4. The terms of office for any Metropolitan Council members appointed by the Governor shall be staggered and not coterminous with the Governor.
  5. Membership on the Metropolitan Council shall include representation from every metropolitan county government.
  6. The Metropolitan Council shall represent the entire region, therefore voting shall be structured based on population and incorporate a system of checks and balances.



The Crystal City Council originally debated passing a statement of support for these principles as a council resolution. However, the rules adopted by the council prohibit resolutions of this type, and ultimately it was decided not to pursue a formal resolution. All council members were given the opportunity to sign the letter.

Last Night

Last night, a police officer from Robbinsdale was injured during a “routine” traffic stop in Crystal.

Only here’s the thing that every police officer knows- there is no such thing as “routine”.

Every police officer is one call away from a major- and potentially life-altering incident. An officer responding to a “routine” matter can end up hurt or killed. They will need to make a series of split-second decisions, including whether to use force to protect themselves or others.  This is what our police officers are trained to do. But if an incident turns bad, every decision the officer made in a split-second will be second guessed and deconstructed by people who have the luxury of time, and hindsight.

Our police officers are out there every day doing the job we pay them to do. As a community, we ask a lot of these men and women, and they give a lot.

I am very thankful that the officer in Robbinsdale was not seriously injured last night. I am very thankful that I get to work with so many great police officers in Crystal who do their jobs every day with an amazing amount of compassion, skill, and professionalism. I am very thankful that Crystal is surrounded by great neighbors who have equally impressive police forces.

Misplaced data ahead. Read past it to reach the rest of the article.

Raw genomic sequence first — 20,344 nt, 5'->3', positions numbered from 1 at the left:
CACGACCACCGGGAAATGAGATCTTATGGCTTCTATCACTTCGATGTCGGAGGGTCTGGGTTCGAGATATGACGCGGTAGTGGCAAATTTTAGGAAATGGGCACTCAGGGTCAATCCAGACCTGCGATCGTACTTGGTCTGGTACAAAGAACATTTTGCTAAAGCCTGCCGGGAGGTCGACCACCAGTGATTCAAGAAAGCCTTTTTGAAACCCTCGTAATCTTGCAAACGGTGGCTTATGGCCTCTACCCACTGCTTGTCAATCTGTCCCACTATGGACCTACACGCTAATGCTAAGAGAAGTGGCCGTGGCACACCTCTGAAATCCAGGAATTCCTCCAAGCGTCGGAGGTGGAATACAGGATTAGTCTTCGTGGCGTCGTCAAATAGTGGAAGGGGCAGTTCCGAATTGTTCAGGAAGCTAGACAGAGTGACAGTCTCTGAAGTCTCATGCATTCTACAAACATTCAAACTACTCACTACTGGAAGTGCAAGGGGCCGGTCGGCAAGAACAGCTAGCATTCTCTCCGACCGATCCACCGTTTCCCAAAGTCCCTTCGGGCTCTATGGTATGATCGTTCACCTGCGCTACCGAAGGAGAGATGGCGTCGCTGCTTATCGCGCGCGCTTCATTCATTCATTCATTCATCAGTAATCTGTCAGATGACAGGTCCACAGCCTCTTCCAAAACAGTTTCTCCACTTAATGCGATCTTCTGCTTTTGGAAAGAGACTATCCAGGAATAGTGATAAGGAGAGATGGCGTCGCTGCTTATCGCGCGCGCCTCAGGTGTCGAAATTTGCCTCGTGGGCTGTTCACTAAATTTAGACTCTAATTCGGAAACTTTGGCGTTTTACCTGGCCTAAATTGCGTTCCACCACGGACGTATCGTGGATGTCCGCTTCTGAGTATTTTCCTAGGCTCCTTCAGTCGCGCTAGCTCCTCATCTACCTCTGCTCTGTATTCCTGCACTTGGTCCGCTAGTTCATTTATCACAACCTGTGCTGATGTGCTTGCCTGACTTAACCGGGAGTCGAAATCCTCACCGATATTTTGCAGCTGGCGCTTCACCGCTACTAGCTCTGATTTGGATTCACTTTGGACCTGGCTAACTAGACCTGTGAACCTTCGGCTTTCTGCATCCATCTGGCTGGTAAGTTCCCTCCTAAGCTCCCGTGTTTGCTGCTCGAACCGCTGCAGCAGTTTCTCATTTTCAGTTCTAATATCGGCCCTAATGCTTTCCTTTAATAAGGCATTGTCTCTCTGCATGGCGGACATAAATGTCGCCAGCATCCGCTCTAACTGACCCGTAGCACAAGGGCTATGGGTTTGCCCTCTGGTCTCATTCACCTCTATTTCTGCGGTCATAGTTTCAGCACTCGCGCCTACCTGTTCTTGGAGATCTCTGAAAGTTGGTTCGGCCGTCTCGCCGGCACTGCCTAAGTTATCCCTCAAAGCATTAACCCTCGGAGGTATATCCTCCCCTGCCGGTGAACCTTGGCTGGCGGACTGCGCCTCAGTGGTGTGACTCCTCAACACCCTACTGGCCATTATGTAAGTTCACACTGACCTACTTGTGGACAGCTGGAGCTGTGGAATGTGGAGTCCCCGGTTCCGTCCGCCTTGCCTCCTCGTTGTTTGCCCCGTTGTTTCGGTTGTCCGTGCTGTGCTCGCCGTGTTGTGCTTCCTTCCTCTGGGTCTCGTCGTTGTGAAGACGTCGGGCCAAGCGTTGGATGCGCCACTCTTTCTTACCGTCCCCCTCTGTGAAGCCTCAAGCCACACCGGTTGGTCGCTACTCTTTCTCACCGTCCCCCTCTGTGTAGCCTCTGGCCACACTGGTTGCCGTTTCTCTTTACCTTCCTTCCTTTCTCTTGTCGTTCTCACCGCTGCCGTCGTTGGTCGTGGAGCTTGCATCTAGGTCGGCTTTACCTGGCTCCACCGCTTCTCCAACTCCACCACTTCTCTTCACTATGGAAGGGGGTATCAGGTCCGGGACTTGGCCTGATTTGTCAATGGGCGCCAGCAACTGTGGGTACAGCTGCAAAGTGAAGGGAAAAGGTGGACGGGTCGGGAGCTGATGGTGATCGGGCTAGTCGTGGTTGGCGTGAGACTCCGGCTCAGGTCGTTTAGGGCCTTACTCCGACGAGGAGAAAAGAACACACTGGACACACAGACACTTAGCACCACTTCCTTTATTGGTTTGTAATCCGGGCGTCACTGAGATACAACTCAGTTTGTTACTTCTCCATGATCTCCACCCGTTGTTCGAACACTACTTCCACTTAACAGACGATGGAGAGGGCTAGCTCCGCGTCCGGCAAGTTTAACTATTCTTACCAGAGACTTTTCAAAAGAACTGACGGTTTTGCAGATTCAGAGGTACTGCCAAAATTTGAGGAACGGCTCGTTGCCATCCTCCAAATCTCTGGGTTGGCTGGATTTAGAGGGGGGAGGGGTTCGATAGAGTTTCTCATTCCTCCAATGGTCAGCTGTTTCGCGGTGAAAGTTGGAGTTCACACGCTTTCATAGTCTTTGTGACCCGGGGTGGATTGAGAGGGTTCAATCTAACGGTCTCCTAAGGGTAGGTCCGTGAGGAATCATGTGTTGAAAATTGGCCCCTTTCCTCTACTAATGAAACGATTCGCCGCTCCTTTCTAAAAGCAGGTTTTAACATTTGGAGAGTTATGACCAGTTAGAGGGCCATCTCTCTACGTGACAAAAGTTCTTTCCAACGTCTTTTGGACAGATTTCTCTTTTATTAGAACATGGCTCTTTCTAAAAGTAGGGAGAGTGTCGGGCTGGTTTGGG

Please, stay safe out there.

Rail Meeting Recap

We had a great meeting this morning at the Community Center regarding the proposed rail connection in Crystal.  Over 200 residents came out to learn more about the project and how they can help make an impact.

(For background on the project, click here and follow the links.)

If you couldn’t make it to the meeting, you can still help out.

The Surface Transportation Board (STB), a federal agency, is required to approve this project before it can move forward.

The STB has discretion on whether it will require a full environmental review (known as an Environmental Impact Statement or EIS) or a lesser environmental review.  It is our position that this project should require a full EIS so we can understand the impact to our community. We believe that an EIS will uncover serious issues that must be addressed before this project could go forward, if it could move forward at all.

Right now we are asking residents to contact the STB directly and request that they require a full EIS for the Crystal rail connection project.